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[Published in The Baha’i News Letter, March 1925]

To the beloved of the Lord and the handmaids of the Merciful throughout the West.

My dear friends :—

From various reliable reports, recently received from Persia, it is becoming increasingly evident that this most unhappy country is passing through yet another crisis of extreme violence and far-reaching results. The growing instability of its affairs, the unceasing turmoil caused by conflicting personalities and factions, the economic stagnation of the country, are all signs that are highly disquieting to every well-wisher of Persia. These evidences of discontent may conceivably lead to an upheaval that might react most unfavorably on the fortunes of the Movement in Persia.

Already the exigencies of the present political life of the country have brought about a gradual recrudescence of religious fanaticism which, in its stubbornness and ferocity, can hardly find a parallel even in the semi-civilized countries of the world. I have just received a communication addressed by the secretary of the Qaghan Spiritual Assembly to the National Assembly of Persia, dated January 7th, and recording the following facts:—

"In the village of Qamsar, not very far from Tihran, a Persian, Aqa Rida by name, embraces the Baha'i faith. His friends and relatives are indignant and furious. They determine to persecute him. He is several rimes beaten severely and injured. They secure the sanction of the local Mulla to enable his wife, without obtaining a divorce, to marry another man. This unhappy person hastens desperately to Qashan and appealing to local authorities seeks and obtains temporary and partial relief. A few days ago, the son of a Mulla, Aqa Ahmad by name, visited Qamsar. Mischief-makers instantly incite him to humiliate, torment, and even murder the miserable convert. He immediately orders his arrest. His agents without notice and in a barbaric manner break into the house of a believer called Nasru;llah, accuse him of having sheltered his co-religionist, and command him to deliver the refugee immediately. Unsatisfied by his protestations and emphatic assurances, they start to search his house, violate the privacy of his home, enter the chamber of his wife, find her lying in bed having given birth to a child the night before, approach her, violently expose her, and shamelessly injure her to the point of almost ending her life. They then turn to her wretched husband and, with the aid of clubs, sticks, and chains, pitilessly mutilate his body. Fallen unconscious, they leave him, thinking him dead, and continue their search. Having fully investigated the matter they find that the husband was right after all and that Aqa Rida had fled to Mazkan. Reinforced by two Siyyids they immediately resolve to pursue him, and arriving in the village suddenly make their appearance at a meeting where the Baha'is were gathered and there instantly recognize their victim. They mercilessly drag him out, bind his hands behind his back, thrust him to the front, and with their whips, chains, and the butt end of their rifles drive him on to Qamsar. The Baha'i women in the vicinity, alarmed and grief-stricken, run after these heartless villains, and with loud lamentations vainly implore their mercy. Annoyed by their wailing they fire at them and disperse them. They drag him to Qamsar till at last he is brought before the Mulla's son who orders him to recant. But this ardent devotee, though young in faith, refuses to yield and with remarkable fortitude and sublime composure disdains the threats and insults of his enemies. The Mulla's son, angry and exasperated, gives order first to throw him into the river, then to tie him to the trunk of a tree and inflict on him the most severe corporal punishment. The people, however, with unutterable cruelty drag him through the streets into the main throughfare and start to force handfuls of straw into his mouth and with blows and kicks strive to compell him to swallow. They then befoul his face with filth. Finally they so disgrace and dishonor him and resort to such vile methods that the pen would shrink from recording the further unspeakable indignities to which this unfortunate man was subjected..."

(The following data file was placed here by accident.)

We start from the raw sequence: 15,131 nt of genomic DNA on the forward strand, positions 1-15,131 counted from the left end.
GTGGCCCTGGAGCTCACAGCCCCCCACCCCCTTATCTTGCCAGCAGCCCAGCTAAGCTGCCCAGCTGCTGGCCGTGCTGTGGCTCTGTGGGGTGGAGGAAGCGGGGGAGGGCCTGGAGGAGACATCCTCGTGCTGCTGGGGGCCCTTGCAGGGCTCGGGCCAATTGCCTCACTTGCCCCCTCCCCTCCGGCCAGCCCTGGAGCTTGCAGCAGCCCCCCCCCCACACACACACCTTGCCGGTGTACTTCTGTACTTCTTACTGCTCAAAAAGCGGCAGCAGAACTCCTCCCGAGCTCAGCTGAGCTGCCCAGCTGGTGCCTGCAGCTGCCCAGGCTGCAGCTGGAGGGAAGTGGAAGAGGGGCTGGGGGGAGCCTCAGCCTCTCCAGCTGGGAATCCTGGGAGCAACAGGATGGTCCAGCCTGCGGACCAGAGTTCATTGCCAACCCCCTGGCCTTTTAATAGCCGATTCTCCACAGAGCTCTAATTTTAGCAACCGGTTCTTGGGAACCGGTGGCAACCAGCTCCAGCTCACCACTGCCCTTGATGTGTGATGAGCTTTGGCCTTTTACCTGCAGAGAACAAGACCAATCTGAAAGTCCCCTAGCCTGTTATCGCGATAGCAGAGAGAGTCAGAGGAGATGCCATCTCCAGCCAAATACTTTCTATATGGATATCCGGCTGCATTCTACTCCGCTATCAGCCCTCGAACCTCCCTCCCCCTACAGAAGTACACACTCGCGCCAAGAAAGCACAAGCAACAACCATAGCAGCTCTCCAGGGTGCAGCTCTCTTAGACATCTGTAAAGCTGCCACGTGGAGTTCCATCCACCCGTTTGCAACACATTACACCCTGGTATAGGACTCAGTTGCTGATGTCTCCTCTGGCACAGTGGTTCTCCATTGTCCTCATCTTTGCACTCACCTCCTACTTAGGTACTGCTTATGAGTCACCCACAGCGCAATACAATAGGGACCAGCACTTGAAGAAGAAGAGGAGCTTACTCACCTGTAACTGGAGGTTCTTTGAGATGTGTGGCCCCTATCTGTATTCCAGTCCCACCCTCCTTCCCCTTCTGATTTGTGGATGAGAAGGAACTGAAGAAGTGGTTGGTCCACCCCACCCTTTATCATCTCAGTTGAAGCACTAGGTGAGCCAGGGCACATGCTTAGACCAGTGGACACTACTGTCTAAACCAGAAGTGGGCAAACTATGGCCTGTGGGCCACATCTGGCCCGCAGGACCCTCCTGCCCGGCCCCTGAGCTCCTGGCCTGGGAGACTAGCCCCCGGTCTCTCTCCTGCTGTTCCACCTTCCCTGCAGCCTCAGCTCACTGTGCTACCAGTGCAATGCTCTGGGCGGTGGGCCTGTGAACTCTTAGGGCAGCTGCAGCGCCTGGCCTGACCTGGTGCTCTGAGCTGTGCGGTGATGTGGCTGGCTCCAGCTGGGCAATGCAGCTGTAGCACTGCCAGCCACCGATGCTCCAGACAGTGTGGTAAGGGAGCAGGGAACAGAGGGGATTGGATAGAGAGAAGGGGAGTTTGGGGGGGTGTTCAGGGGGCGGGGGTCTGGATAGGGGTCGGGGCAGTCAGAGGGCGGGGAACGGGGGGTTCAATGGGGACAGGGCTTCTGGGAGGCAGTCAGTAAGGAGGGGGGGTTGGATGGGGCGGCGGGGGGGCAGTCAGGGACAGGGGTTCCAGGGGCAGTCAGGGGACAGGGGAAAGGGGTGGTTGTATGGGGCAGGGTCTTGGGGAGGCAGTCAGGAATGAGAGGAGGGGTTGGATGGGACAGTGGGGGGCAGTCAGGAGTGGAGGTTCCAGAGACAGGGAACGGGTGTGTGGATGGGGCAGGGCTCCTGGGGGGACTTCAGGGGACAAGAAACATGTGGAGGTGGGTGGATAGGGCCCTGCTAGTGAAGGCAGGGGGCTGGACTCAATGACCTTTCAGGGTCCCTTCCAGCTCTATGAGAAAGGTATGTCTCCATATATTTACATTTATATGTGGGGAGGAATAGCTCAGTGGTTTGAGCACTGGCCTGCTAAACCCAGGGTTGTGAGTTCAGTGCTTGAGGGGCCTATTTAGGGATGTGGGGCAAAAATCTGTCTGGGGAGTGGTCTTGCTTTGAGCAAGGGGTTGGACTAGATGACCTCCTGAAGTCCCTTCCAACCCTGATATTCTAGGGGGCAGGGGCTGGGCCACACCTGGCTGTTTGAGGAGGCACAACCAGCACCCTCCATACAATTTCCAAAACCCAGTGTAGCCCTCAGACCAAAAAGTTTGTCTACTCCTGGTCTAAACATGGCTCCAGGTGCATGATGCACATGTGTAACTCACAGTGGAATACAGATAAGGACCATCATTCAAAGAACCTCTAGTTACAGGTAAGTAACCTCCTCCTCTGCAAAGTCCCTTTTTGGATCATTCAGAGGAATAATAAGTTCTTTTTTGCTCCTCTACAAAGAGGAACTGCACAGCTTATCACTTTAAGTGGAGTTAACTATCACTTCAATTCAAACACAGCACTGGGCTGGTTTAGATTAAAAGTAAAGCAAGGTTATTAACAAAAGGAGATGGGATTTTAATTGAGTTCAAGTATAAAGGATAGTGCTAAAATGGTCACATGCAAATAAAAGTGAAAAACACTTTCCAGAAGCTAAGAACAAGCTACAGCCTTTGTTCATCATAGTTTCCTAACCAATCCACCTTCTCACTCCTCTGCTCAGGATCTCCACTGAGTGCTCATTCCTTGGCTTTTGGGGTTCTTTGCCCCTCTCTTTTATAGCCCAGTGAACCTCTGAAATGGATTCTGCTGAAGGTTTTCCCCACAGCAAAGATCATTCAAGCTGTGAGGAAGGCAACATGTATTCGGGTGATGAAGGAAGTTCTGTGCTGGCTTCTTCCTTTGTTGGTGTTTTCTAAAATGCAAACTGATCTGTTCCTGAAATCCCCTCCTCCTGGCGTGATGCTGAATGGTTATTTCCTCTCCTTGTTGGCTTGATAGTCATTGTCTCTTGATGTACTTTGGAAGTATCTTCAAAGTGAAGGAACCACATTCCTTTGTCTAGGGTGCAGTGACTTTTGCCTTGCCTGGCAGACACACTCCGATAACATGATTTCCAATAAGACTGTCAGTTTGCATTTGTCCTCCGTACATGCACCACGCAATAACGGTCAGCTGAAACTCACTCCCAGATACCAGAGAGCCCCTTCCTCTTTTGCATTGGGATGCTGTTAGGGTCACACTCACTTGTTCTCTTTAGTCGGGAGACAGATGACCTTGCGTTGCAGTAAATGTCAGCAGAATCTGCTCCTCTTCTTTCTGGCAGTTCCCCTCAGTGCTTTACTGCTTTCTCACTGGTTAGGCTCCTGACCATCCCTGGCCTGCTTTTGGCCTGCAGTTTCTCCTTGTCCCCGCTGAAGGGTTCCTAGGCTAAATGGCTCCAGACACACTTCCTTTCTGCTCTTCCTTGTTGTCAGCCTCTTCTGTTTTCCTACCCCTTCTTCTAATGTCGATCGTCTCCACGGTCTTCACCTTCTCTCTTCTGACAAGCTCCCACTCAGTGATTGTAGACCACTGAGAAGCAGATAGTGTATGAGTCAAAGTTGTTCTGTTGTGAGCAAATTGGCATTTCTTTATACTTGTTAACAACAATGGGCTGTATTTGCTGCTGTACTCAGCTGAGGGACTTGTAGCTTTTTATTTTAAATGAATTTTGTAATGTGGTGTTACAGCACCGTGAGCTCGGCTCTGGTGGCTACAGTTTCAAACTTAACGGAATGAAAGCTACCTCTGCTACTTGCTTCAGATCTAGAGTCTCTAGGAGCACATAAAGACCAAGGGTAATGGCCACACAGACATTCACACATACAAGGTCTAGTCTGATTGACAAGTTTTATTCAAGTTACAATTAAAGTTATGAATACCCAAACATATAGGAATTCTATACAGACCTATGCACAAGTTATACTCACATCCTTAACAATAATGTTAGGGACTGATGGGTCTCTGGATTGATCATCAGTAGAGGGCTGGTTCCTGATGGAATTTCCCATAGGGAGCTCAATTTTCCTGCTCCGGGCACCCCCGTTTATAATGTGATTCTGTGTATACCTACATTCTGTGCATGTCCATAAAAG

A previous communication addressed to me by the same National Spiritual Assembly and dated October 22nd, reveals a parallel incident:—

"In Farahan, province of Iraq-i-Ajam, an old believer, Rida-Quli Khan, who for years past had at the instigation of the fanatical clergy suffered humiliations and heavy losses at the hands of the mob, proceeded a few days ago to Sultan-Abad in order to renew his complaints to the provincial authorities. Profiting by his absence, a band of ruffians break into his house at night in order to carry away any valuable property. His wife, an expectant mother, is awakened and offers resistance. Armed with poignards they rush on her and inflict on her in a most brutal fashion several mortal wounds. They even proceed to murder her son and are only prevented from doing so by the cry of the neighbors who rush forth to intervene."